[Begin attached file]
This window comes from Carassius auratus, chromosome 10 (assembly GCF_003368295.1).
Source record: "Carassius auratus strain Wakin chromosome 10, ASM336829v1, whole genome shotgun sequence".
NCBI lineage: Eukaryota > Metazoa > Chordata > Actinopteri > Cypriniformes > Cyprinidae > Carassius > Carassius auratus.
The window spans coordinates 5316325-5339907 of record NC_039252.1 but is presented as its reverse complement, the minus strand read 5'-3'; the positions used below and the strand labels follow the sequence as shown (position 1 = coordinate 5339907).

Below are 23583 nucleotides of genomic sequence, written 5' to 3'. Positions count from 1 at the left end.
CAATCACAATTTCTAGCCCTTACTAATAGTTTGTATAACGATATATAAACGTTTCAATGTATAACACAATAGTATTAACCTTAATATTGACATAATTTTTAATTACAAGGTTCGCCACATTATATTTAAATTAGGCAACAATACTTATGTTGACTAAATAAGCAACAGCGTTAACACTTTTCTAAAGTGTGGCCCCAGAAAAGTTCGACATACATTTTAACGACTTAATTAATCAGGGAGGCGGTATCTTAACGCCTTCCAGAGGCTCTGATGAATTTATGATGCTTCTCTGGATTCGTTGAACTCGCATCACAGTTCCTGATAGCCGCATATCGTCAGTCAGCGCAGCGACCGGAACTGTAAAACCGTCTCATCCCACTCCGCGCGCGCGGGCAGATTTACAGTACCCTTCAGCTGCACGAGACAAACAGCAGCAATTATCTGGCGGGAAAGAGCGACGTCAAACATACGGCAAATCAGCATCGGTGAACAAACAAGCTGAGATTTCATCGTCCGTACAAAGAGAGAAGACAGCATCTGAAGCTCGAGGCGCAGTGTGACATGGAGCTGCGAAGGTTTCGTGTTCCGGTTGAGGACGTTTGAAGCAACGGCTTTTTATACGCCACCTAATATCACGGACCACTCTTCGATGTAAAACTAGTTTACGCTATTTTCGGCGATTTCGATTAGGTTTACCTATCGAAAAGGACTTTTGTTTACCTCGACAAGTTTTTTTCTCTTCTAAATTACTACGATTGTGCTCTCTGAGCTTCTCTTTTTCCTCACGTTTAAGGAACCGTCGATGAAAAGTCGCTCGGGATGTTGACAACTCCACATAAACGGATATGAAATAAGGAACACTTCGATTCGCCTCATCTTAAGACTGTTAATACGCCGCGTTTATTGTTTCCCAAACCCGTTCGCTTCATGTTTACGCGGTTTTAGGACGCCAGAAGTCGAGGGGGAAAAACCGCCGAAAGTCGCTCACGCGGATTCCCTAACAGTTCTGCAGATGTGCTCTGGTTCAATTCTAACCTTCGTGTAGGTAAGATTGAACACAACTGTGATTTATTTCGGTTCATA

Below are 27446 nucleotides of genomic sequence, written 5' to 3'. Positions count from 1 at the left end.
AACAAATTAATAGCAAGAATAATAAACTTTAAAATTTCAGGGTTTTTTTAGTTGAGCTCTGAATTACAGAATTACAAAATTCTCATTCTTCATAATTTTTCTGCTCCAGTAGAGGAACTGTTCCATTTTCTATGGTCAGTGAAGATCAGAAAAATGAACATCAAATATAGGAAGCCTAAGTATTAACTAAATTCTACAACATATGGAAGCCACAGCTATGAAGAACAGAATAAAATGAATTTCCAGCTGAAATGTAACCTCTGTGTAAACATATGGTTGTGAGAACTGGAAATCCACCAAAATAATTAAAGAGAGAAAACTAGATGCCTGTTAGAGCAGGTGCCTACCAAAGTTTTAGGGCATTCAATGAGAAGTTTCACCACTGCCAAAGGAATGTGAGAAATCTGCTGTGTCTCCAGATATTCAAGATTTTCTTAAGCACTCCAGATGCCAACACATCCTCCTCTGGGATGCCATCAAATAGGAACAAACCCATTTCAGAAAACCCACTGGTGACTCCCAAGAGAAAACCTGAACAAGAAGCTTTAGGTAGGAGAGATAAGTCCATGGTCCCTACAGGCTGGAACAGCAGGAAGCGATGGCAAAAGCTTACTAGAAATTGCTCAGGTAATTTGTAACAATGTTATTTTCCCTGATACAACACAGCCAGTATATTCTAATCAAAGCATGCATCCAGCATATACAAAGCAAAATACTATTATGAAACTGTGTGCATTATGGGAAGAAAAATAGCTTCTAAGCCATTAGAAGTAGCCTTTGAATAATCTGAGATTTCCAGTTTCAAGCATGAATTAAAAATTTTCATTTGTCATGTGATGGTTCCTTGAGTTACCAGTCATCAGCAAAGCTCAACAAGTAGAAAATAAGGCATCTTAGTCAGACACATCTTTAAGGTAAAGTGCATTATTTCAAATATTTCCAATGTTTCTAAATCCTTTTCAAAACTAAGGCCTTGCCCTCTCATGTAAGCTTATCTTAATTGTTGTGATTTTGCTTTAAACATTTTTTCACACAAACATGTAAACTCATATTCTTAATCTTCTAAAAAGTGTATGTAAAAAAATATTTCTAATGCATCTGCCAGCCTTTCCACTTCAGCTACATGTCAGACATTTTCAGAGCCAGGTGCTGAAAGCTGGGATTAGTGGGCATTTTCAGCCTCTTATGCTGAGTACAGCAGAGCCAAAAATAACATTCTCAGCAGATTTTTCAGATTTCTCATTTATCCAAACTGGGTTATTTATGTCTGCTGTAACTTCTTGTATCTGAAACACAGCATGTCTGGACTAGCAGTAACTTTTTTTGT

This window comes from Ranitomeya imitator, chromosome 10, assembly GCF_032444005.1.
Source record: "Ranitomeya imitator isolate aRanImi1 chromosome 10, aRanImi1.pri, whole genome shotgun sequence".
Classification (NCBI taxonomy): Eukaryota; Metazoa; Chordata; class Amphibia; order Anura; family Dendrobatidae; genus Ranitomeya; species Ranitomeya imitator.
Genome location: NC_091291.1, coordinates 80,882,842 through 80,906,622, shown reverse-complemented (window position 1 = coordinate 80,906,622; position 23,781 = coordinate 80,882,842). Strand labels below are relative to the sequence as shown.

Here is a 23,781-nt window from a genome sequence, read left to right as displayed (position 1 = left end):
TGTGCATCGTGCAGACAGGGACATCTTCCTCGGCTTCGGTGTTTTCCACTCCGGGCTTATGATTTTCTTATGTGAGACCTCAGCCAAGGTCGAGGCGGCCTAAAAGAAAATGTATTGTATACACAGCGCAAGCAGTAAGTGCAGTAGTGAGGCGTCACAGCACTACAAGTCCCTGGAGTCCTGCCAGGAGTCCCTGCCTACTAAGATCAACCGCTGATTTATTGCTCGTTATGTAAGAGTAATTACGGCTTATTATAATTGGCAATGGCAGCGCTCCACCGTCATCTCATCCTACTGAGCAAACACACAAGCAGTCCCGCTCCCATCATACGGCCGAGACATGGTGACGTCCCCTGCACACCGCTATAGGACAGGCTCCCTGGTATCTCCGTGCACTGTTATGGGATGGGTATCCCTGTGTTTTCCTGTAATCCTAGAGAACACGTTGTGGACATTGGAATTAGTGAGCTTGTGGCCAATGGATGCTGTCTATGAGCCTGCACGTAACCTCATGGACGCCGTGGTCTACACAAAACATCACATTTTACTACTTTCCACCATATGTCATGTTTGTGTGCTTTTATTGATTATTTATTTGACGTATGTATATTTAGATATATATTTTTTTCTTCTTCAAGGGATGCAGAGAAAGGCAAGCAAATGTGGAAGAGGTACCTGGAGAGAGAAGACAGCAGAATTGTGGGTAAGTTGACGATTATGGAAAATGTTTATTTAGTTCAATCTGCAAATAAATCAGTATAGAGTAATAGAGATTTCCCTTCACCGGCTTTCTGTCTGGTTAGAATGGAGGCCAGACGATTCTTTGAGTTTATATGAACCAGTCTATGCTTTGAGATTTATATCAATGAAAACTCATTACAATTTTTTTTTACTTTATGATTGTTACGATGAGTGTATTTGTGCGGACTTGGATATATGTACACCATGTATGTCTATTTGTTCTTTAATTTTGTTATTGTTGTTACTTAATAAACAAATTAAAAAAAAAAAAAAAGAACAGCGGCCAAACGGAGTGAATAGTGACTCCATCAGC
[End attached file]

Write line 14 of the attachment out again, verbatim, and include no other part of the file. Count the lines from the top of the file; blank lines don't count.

TGTGCATCGTGCAGACAGGGACATCTTCCTCGGCTTCGGTGTTTTCCACTCCGGGCTTATGATTTTCTTATGTGAGACCTCAGCCAAGGTCGAGGCGGCCTAAAAGAAAATGTATTGTATACACAGCGCAAGCAGTAAGTGCAGTAGTGAGGCGTCACAGCACTACAAGTCCCTGGAGTCCTGCCAGGAGTCCCTGCCTACTAAGATCAACCGCTGATTTATTGCTCGTTATGTAAGAGTAATTACGGCTTATTATAATTGGCAATGGCAGCGCTCCACCGTCATCTCATCCTACTGAGCAAACACACAAGCAGTCCCGCTCCCATCATACGGCCGAGACATGGTGACGTCCCCTGCACACCGCTATAGGACAGGCTCCCTGGTATCTCCGTGCACTGTTATGGGATGGGTATCCCTGTGTTTTCCTGTAATCCTAGAGAACACGTTGTGGACATTGGAATTAGTGAGCTTGTGGCCAATGGATGCTGTCTATGAGCCTGCACGTAACCTCATGGACGCCGTGGTCTACACAAAACATCACATTTTACTACTTTCCACCATATGTCATGTTTGTGTGCTTTTATTGATTATTTATTTGACGTATGTATATTTAGATATATATTTTTTTCTTCTTCAAGGGATGCAGAGAAAGGCAAGCAAATGTGGAAGAGGTACCTGGAGAGAGAAGACAGCAGAATTGTGGGTAAGTTGACGATTATGGAAAATGTTTATTTAGTTCAATCTGCAAATAAATCAGTATAGAGTAATAGAGATTTCCCTTCACCGGCTTTCTGTCTGGTTAGAATGGAGGCCAGACGATTCTTTGAGTTTATATGAACCAGTCTATGCTTTGAGATTTATATCAATGAAAACTCATTACAATTTTTTTTTACTTTATGATTGTTACGATGAGTGTATTTGTGCGGACTTGGATATATGTACACCATGTATGTCTATTTGTTCTTTAATTTTGTTATTGTTGTTACTTAATAAACAAATTAAAAAAAAAAAAAAAGAACAGCGGCCAAACGGAGTGAATAGTGACTCCATCAGC